Stewed Octopus with pasta
I have been meeting the most wonderful people from all over the world at the Onion Athens‘ cooking workshops over the past few months. I adore sharing traditional Greek recipes just as much as learning participants favorites too. Just last week Garry and Cindy mentioned how they would love to try out some seafood recipes while staying in Athens and that gave me the push I needed to finally share this wonderful recipe for tender, slow cooked octopus and pasta.
Traditionally all octopus needs is to be left to slowly simmer in an empty pot for about an hour to release it’s aromatic, flavorful juices. Resist the urge to add water as it will turn hard and chewy. Just leave it on it’s own as there is no chance of it burning at a low temperature. the combination of the rich flavor with short cut pasta, traditionally called “kofto” (κοφτό) makes it a favorite with children too. Mine love it, which is very fortunate as it also very rich in iron and B12. If fresh octopus is not available, frozen will be fine. Some Greeks will even freeze it as they swear it tenderizes it a bit more.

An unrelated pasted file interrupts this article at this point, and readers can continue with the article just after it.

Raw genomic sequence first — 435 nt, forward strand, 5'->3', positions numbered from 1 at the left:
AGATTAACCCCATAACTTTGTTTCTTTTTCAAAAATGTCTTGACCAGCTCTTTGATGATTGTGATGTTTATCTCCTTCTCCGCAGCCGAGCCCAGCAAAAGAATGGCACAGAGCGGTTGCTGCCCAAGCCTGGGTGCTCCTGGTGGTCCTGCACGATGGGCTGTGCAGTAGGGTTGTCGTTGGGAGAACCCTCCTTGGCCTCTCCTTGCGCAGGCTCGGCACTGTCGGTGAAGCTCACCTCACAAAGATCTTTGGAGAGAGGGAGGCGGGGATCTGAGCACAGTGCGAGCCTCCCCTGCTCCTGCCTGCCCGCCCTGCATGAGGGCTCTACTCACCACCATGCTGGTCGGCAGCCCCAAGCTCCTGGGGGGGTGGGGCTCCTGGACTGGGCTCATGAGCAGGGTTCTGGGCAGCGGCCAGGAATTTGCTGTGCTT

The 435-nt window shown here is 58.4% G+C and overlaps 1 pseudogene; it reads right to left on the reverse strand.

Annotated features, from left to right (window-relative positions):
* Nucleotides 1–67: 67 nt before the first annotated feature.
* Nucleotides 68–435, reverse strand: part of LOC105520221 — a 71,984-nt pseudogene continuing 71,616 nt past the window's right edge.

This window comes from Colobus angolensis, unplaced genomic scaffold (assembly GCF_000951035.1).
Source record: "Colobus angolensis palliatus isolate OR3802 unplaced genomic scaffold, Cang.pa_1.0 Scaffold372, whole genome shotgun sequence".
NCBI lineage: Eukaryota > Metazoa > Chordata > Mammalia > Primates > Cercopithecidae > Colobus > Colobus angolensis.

- 1 octopus, approx. 1,5 kilos, beak and and eyes removed
- 1/2 cup olive oil
- 2 onions, finely sliced
- 2 garlic cloves, finely sliced
- 1 tbsp tomato paste
- 3 allspice berries
- 2 bay leaves
- 1/2 tsp ground cinnamon
- salt and pepper
- 350 gr. pasta, ditali or “kofto”
Put the whole octopus in a pot, cover and set over a low heat to braise for about 1 hour until soft. Boil the pasta in salted water for half the recommended cooking time and drain. Wash out the pasta pot, dry it and set it over a medium heat. Add the oil then gently cook the onions for 5′. Add the garlic, allspice, bay leaves and cinnamon. Rub the tomato paste into the oil with a wooden spoon, then add the stewing liquid from the octopus. Chop the octopus into bite sized pieces while bringing the sauce to the boil. Add the pasta and octopus pieces. Season, stir well and simmer gently for 5′-10′ until the pasta is cooked through. Keep some hot water at hand to add little by little, if needed, for the pasta to cook completely.